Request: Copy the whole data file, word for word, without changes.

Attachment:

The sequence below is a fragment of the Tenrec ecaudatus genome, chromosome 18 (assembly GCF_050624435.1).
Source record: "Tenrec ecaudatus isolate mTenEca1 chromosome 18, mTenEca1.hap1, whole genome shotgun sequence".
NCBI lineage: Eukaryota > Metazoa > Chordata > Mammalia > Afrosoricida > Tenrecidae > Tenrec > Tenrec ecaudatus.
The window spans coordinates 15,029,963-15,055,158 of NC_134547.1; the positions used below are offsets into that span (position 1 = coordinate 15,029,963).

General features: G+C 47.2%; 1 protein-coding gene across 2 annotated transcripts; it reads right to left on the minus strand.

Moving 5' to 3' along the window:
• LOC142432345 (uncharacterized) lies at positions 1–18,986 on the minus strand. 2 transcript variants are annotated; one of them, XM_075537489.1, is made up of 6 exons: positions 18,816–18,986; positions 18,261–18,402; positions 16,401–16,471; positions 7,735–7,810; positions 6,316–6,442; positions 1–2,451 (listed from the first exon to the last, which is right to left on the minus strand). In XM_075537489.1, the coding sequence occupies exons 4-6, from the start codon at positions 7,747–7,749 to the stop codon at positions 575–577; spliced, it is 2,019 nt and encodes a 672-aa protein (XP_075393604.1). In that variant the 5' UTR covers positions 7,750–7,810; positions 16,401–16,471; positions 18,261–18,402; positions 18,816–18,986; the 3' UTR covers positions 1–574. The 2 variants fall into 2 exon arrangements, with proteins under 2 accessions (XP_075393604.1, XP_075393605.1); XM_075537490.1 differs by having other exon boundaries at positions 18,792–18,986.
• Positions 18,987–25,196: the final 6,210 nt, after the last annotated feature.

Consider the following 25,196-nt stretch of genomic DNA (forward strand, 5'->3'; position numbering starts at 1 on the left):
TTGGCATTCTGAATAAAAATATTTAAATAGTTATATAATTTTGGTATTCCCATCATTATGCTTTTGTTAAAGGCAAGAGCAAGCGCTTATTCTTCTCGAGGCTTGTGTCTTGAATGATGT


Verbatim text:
The sequence below is a fragment of the Tenrec ecaudatus genome, chromosome 18 (assembly GCF_050624435.1).
Source record: "Tenrec ecaudatus isolate mTenEca1 chromosome 18, mTenEca1.hap1, whole genome shotgun sequence".
NCBI lineage: Eukaryota > Metazoa > Chordata > Mammalia > Afrosoricida > Tenrecidae > Tenrec > Tenrec ecaudatus.
The window spans coordinates 15,029,963-15,055,158 of NC_134547.1; the positions used below are offsets into that span (position 1 = coordinate 15,029,963).

General features: G+C 47.2%; 1 protein-coding gene across 2 annotated transcripts; it reads right to left on the minus strand.

Moving 5' to 3' along the window:
• LOC142432345 (uncharacterized) lies at positions 1–18,986 on the minus strand. 2 transcript variants are annotated; one of them, XM_075537489.1, is made up of 6 exons: positions 18,816–18,986; positions 18,261–18,402; positions 16,401–16,471; positions 7,735–7,810; positions 6,316–6,442; positions 1–2,451 (listed from the first exon to the last, which is right to left on the minus strand). In XM_075537489.1, the coding sequence occupies exons 4-6, from the start codon at positions 7,747–7,749 to the stop codon at positions 575–577; spliced, it is 2,019 nt and encodes a 672-aa protein (XP_075393604.1). In that variant the 5' UTR covers positions 7,750–7,810; positions 16,401–16,471; positions 18,261–18,402; positions 18,816–18,986; the 3' UTR covers positions 1–574. The 2 variants fall into 2 exon arrangements, with proteins under 2 accessions (XP_075393604.1, XP_075393605.1); XM_075537490.1 differs by having other exon boundaries at positions 18,792–18,986.
• Positions 18,987–25,196: the final 6,210 nt, after the last annotated feature.

Consider the following 25,196-nt stretch of genomic DNA (forward strand, 5'->3'; position numbering starts at 1 on the left):
TTGGCATTCTGAATAAAAATATTTAAATAGTTATATAATTTTGGTATTCCCATCATTATGCTTTTGTTAAAGGCAAGAGCAAGCGCTTATTCTTCTCGAGGCTTGTGTCTTGAATGATGT